How do you inspire action on the climate emergency? Through spectacle, satire and humour, according to ClimActs.
ClimActs co-founder and committee member Deborah Hart has known since the age of eight that there was something not right about the excessive exploitation of the world’s resources. When she was a girl her family drove into their new town of Port Arthur, Texas, one of the largest refinery towns in the world, and Deborah was overwhelmed and horrified by the stench in the air. She was told that after a few days she wouldn’t even notice the smell. “I felt a kind of guilt, that I knew what butterflies looked like…I knew what a really beautiful environment looked like,” Deborah explains of her time in the town. It was the beginning of her journey as an environment and social justice activist.
Fast forward, through various jobs in the cultural sector, to 2013, when ClimActs was born. A performance collective that uses spectacle, humour and satire to inspire action on the climate and biodiversity crisis, ClimActs’ actions hold to account powerful polluters and their enablers.
Their first acts were inspired by Allana Beltran’s Weld Angel (2007), a sculptural site-specific performance art and activism piece that drew attention to the destruction of the old growth forests of Tasmania, Australia. Allana’s intervention was a last-resort, creative act that tried to halt the logging. Her actions became internationally known when she was sued for $10,000 by Forestry Tasmania and the Tasmanian Police, a case which Allana eventually won.
Inspired by this artistic approach to activism, ClimActs decided to use a similar angel iconography to highlight the vital role of guardianship for all life. And, as Deborah says, “Who wants to be seen manhandling angels?”
ClimActs’ Climate Guardians officially opened the Lorne Sculpture Biennale in 2014 with Coal Requiem, a specially commissioned performance art piece. Designed by Allana, the Angels’ magnificent giant wings were especially created for this performance. However, Deborah also points out their practical uses: the large wings make a very effective blockade, something that has often come in handy.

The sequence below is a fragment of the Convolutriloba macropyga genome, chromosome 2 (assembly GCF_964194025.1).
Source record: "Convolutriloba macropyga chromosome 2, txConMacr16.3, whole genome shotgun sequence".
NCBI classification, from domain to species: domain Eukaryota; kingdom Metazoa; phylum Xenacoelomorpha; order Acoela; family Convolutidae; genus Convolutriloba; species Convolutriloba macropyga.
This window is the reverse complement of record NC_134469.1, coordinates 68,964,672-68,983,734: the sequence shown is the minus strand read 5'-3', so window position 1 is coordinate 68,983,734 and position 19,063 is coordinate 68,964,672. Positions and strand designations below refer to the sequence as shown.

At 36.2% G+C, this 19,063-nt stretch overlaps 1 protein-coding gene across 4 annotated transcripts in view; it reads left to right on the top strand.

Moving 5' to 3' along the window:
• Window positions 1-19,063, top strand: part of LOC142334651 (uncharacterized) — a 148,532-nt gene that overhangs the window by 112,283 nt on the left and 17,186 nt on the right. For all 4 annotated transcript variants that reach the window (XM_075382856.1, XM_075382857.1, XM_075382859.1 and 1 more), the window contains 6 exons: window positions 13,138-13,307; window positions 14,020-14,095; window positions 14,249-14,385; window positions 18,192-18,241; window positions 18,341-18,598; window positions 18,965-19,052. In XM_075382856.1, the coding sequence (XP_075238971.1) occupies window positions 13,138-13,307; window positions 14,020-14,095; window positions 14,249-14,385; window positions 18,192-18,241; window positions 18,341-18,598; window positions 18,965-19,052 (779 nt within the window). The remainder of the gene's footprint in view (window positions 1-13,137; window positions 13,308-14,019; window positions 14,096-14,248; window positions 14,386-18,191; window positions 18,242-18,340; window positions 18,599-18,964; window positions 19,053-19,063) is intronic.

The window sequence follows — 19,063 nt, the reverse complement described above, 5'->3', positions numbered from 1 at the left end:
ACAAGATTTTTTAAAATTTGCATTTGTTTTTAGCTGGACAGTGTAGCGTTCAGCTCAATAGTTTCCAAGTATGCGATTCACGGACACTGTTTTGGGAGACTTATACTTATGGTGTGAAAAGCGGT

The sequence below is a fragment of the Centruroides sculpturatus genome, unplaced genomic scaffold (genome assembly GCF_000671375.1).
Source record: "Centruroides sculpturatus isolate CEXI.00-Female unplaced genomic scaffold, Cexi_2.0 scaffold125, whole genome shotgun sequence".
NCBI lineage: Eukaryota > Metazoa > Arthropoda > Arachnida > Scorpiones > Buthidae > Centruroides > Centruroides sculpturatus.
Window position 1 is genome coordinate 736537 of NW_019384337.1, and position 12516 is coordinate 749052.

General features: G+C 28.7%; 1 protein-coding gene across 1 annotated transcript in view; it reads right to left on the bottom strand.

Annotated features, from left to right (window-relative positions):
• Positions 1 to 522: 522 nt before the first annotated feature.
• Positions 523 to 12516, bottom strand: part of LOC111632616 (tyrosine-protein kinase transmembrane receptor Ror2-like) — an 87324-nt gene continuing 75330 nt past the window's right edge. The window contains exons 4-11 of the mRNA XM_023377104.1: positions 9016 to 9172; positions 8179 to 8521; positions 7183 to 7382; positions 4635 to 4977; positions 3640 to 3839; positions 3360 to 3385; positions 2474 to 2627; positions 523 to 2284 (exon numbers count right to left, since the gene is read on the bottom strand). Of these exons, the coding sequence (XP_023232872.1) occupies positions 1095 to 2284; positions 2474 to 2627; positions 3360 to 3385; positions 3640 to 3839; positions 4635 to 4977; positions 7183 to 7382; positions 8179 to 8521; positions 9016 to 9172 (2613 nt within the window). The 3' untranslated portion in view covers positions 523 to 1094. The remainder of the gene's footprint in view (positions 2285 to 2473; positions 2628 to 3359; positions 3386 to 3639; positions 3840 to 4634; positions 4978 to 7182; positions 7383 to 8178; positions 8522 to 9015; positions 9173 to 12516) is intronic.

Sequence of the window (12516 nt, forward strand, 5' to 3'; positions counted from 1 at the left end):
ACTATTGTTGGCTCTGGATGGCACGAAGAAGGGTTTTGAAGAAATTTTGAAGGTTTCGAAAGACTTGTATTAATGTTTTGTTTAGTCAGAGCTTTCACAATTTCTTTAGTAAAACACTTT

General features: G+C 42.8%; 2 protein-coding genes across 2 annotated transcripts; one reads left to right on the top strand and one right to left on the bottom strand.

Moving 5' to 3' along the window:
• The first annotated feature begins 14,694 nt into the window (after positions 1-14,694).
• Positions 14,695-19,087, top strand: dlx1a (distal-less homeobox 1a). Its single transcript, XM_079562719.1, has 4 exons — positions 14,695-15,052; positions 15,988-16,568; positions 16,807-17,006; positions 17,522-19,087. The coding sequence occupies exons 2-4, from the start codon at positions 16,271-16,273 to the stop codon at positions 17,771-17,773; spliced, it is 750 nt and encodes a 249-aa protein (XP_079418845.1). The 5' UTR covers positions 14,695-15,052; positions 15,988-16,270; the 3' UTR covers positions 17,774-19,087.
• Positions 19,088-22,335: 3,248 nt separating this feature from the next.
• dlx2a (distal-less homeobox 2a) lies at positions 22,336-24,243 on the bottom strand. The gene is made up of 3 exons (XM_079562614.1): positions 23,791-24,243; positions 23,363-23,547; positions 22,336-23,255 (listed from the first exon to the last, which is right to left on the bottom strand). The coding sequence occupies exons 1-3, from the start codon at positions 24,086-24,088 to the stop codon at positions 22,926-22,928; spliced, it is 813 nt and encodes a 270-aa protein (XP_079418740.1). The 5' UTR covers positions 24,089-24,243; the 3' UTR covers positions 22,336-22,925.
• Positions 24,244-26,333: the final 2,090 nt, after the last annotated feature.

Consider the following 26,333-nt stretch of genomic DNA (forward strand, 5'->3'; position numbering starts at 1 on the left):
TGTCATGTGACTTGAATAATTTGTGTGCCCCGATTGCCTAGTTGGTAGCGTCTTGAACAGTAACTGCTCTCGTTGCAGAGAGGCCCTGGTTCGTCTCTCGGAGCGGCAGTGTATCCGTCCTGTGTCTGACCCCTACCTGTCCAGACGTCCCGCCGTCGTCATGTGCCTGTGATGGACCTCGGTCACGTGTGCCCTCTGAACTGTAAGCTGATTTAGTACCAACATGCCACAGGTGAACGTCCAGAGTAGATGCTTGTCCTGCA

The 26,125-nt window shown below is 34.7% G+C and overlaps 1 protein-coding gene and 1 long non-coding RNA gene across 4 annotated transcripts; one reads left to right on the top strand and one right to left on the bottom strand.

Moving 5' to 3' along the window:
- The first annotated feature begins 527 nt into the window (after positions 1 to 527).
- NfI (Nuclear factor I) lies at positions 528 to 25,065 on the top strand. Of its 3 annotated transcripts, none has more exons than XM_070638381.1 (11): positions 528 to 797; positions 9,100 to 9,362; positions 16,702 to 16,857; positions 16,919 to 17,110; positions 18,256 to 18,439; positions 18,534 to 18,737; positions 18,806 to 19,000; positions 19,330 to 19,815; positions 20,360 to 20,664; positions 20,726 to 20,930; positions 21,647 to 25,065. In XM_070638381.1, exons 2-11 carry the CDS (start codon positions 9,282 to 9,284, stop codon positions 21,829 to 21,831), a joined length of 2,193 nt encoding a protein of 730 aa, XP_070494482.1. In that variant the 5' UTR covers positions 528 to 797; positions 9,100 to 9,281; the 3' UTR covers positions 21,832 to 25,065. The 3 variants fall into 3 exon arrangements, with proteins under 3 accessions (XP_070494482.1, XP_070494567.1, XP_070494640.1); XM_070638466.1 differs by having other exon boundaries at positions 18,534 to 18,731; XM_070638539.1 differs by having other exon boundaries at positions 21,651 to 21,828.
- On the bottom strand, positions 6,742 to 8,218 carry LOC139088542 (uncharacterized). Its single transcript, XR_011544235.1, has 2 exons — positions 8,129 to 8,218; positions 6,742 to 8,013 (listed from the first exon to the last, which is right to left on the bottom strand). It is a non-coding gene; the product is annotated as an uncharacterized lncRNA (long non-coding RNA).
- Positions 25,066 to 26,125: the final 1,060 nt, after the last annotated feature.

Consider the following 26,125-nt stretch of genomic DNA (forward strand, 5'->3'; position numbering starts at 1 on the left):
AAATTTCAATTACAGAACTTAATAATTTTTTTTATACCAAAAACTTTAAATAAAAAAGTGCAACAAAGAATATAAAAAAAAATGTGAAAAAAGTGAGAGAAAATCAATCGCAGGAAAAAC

ClimActs’ Climate Guardians intervention, and subsequent press attention, at the Paris COP21 and at the G20 Summit in Brisbane, was an example of the impact of peaceful yet creative action. As Deborah explains, “the reason why we use spectacle is because it can surprise and get under people’s ideological guards to potentially enable them to see environment and associated social justice issues in a new light.”
Over time ClimActs has expanded their interventions to include the Coal Diggers (Carbon Barons who believe that the Magna Carta protects fossil billionaires’ entitlements to own energy sources) and the Flat Earthers (time travelling Medieval Astro-Geologists who serve the fossil Billionaires United Mining Services). In each act, their approach is creative and humorous, with characters like Coral Bleach, who approach politicians, financiers and media companies to challenge the reliance on fossil fuels. As Deborah explains, the three approaches are narratives that work well, as they are very playful and whimsical, never rude or aggressive: “People can’t help laughing, even if they don’t like you.”
In addition to their public performances, where they have offered to help a soon-to-be Prime Minister with his coal addiction, ClimActs also advocates for change through their fact-based submissions to government Inquiries.
But it can be a challenge to keep the light-hearted approach, especially after COVID-19 lockdowns and in the face of legal challenges to their right to protest. “We’ve always had great reactions from people,” Deborah says, yet “people are certainly more aware and more tired, more depressed and more cynical. I think a lot of us thought that all the facts and the data and the evidence and being clever and shining torches would be more effective than it’s been.”
Although she is sometimes frustrated by the apathy, Deborah is more determined than ever. “We just have to get out and do this stuff because we have to! We have to do something!”
Eventually, they would like to become redundant—with leaders that listen to experts and make policies based on facts, data and evidence, their interventions would not be necessary. But in the meanwhile, they will persist, being a thorn under politician’s skins and advocating for an economy that is cleaner and fairer for all. As Deborah says, “we’re certainly in here for the long haul.”
AtlasAction: Help ClimActs by joining their work making government Inquiry submissions and calling on leaders to implement the rapid phase out of all fossil fuel extraction. You can also connect with them to help out with the many behind-the-scenes tasks, or follow them on Facebook, Twitter or Instagram.
Deborah Hart, co-founder and director
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